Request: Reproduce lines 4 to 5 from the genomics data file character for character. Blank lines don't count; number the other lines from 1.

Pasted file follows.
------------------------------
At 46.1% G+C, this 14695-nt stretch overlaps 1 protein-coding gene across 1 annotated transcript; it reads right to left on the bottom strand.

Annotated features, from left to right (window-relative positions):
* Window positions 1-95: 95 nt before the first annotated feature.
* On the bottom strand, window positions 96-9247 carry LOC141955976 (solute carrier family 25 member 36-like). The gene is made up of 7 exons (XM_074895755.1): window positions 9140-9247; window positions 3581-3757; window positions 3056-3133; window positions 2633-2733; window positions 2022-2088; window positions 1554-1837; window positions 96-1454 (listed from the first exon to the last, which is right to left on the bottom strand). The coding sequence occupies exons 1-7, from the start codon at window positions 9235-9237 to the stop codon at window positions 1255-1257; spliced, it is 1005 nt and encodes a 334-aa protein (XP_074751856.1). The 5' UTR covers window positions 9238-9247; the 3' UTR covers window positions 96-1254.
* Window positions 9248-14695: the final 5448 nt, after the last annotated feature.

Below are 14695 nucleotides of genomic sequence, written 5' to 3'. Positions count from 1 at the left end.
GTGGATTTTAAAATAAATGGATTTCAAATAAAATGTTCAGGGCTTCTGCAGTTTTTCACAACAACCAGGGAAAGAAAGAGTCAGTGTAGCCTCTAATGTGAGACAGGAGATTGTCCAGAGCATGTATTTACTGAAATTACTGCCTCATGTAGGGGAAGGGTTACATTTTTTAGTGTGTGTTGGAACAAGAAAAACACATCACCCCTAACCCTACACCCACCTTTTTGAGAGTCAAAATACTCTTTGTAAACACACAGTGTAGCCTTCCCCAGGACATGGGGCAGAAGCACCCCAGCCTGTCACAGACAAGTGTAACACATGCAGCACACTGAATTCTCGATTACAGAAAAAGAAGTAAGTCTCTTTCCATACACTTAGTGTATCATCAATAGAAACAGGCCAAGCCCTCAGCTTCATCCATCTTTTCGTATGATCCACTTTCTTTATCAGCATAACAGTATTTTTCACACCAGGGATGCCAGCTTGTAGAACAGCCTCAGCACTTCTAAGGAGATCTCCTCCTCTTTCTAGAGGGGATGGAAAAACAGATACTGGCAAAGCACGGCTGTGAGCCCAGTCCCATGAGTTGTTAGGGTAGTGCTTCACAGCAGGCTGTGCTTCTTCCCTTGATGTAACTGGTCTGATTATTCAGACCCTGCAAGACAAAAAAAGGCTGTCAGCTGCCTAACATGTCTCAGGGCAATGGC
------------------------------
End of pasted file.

* On the bottom strand, window positions 96-9247 carry LOC141955976 (solute carrier family 25 member 36-like). The gene is made up of 7 exons (XM_074895755.1): window positions 9140-9247; window positions 3581-3757; window positions 3056-3133; window positions 2633-2733; window positions 2022-2088; window positions 1554-1837; window positions 96-1454 (listed from the first exon to the last, which is right to left on the bottom strand). The coding sequence occupies exons 1-7, from the start codon at window positions 9235-9237 to the stop codon at window positions 1255-1257; spliced, it is 1005 nt and encodes a 334-aa protein (XP_074751856.1). The 5' UTR covers window positions 9238-9247; the 3' UTR covers window positions 96-1254.
* Window positions 9248-14695: the final 5448 nt, after the last annotated feature.